We would need 1.7 Earths to make our consumption sustainable

Article author: 
Denise Lu
Article publisher: 
Washington Post
Article date: 
6 May 2017
Article category: 
Our American Future
Article Body: 

... The United States is one of the world’s biggest consumers, and U.S. policies can have global environmental effects. As of 2013, the world’s population would need 1.7 Earths to support its demands on renewable natural resources, according Global Footprint Network, a nonprofit organization that calculates human demands on the planet’s ecosystems...

Global Footprint Network measures human consumption relative to what the planet can regenerate with a measure called the ecological footprint. The footprint takes into account how much in biological resources, such as fishing grounds and forest land, are necessary to fulfill the consumption of a country and absorb its waste. This includes imports and excludes exports. The smaller a country’s footprint is, the better.
A country also has a biocapacity — that is, the country’s capacity to renew the resources demanded from its ecosystems. Because this measure is based on technology and land-management practices, biocapacity may change from year to year. The bigger a country’s biocapacity is, the better.
Therefore, a country has an ecological deficit if its ecological footprint is greater than its biocapacity and ecological reserve if its biocapacity is greater...
Of the countries running the highest ecological deficits, the United States has one of the highest biocapacities. This means that even though the country has a lot of resources, its consumption is still highly unsustainable...
Of the countries with the largest ecological reserves, most have biocapacities that are declining at a sharp rate. In other words, they may run into ecological deficits soon if the trend continues. In some countries, this can be attributed to a combination of rapid population growth and deforestation...
Even though the United States has been decreasing its ecological footprint, its consumption rate is still far from completely sustainable.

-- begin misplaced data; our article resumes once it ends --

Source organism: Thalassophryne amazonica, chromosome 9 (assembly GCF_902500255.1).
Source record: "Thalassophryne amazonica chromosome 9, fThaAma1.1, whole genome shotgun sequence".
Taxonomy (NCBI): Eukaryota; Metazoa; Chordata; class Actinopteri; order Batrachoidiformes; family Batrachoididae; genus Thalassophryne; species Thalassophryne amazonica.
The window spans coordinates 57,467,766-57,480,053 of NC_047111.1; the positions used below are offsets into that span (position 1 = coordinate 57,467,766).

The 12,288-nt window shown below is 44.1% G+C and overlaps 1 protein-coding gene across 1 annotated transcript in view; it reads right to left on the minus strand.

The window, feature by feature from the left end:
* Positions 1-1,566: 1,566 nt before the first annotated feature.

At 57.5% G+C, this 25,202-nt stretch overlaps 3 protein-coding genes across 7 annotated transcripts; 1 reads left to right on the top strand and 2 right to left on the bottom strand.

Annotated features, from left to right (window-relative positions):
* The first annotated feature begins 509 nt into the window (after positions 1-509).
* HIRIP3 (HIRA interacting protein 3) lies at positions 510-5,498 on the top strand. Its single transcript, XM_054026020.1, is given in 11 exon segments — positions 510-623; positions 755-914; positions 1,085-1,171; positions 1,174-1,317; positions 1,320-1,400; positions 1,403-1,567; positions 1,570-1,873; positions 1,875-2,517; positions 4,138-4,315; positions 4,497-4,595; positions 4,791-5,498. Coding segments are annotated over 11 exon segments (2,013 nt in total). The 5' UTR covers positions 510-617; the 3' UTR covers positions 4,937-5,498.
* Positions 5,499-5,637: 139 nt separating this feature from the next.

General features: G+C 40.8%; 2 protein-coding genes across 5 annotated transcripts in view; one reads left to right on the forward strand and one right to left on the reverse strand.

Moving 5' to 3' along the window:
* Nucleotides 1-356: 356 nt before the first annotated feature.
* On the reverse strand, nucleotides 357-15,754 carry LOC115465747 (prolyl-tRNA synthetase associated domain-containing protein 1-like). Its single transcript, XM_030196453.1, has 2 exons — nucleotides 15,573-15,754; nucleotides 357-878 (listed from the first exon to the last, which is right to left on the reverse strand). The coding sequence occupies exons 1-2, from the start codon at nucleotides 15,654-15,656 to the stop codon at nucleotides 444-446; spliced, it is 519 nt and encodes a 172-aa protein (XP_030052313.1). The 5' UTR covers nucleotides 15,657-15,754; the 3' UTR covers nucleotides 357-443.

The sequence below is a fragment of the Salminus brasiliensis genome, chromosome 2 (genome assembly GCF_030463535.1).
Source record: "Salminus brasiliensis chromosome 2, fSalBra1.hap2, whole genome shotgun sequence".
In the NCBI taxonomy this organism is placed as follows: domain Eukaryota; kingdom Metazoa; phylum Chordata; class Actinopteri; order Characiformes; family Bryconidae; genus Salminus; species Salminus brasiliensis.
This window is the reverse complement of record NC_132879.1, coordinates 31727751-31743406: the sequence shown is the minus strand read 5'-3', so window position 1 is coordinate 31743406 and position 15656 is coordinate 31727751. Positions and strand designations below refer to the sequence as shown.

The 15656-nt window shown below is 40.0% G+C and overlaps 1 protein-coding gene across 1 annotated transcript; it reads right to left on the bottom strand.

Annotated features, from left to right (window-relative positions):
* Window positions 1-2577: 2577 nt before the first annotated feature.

This article touches on ecological Carrying Capacity and the fact that most developed countries have outstripped the sustaining ability of their natural resources. (See the original article for several pertinent charts and maps.) The article also focuses on high consumption of developed countries.

But the article neglects to mention the other contributing factors in the fundamental environmental equation: population growth. Mass immigration is driving U.S. population to double within the lifetimes of children born today. Thus, in order to keep the same ecological impact that we have today, per capita consumption will have to be cut in half. Sort of like running full speed just to stay in place.

The fundamental ecological equation (I=PAT) is: Impact (I) = Population (P) x Affluence (A) x Technology (T). In other words, environmental impact is a product of total population times affluence (measured as per-capita consumption) multiplied by technological leverage that enables increased consumption.

It is unfortunate that articles such as this focus on only one component of the equation. The obvious question is: why is Congress intent upon doubling U.S. population via mass immigration - against the wishes of the American people?



Earth Day: A Time To Remember When Tightening The Border Topped The Green Agenda, Ian Smith, The Daily Caller, April 22, 2016

Sierra Club sells out on the immigration - population - environment connection for $100 million, SUSPS.org

Environmental Impact Statement (EIS) on United States Immigration Policy

Immigration, World Poverty and Gumballs, by Roy Beck, NumbersUSA:




CAIRCO Research

Population Driven to Double by Mass Immigration

Population and Immigration Data, Projections and Graphs - Colorado

Population and Immigration Data, Projections and Graphs - United States

Exponential growth, doubling time, and the Rule of 70

Fertility and Population Momentum